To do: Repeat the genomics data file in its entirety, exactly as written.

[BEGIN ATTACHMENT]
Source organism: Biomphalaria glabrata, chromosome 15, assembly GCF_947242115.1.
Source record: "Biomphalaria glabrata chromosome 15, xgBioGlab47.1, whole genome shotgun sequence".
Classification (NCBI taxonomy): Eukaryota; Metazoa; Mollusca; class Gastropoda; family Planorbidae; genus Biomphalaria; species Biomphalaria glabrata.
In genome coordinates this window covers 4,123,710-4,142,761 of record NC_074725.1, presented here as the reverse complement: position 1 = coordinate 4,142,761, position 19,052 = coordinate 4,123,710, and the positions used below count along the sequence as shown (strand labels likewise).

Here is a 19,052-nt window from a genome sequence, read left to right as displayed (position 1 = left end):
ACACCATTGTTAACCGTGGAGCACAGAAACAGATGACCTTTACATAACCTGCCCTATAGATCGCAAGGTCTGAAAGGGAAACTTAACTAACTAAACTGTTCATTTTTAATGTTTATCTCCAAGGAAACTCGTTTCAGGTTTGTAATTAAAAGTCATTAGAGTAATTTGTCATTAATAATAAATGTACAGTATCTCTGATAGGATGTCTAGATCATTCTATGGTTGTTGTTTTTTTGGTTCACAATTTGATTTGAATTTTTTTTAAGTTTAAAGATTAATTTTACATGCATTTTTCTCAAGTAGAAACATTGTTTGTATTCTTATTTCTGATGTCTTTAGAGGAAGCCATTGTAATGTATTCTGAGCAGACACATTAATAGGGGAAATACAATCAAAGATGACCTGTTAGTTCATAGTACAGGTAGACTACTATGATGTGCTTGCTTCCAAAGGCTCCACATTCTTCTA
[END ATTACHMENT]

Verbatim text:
Source organism: Biomphalaria glabrata, chromosome 15, assembly GCF_947242115.1.
Source record: "Biomphalaria glabrata chromosome 15, xgBioGlab47.1, whole genome shotgun sequence".
Classification (NCBI taxonomy): Eukaryota; Metazoa; Mollusca; class Gastropoda; family Planorbidae; genus Biomphalaria; species Biomphalaria glabrata.
In genome coordinates this window covers 4,123,710-4,142,761 of record NC_074725.1, presented here as the reverse complement: position 1 = coordinate 4,142,761, position 19,052 = coordinate 4,123,710, and the positions used below count along the sequence as shown (strand labels likewise).

Here is a 19,052-nt window from a genome sequence, read left to right as displayed (position 1 = left end):
ACACCATTGTTAACCGTGGAGCACAGAAACAGATGACCTTTACATAACCTGCCCTATAGATCGCAAGGTCTGAAAGGGAAACTTAACTAACTAAACTGTTCATTTTTAATGTTTATCTCCAAGGAAACTCGTTTCAGGTTTGTAATTAAAAGTCATTAGAGTAATTTGTCATTAATAATAAATGTACAGTATCTCTGATAGGATGTCTAGATCATTCTATGGTTGTTGTTTTTTTGGTTCACAATTTGATTTGAATTTTTTTTAAGTTTAAAGATTAATTTTACATGCATTTTTCTCAAGTAGAAACATTGTTTGTATTCTTATTTCTGATGTCTTTAGAGGAAGCCATTGTAATGTATTCTGAGCAGACACATTAATAGGGGAAATACAATCAAAGATGACCTGTTAGTTCATAGTACAGGTAGACTACTATGATGTGCTTGCTTCCAAAGGCTCCACATTCTTCTA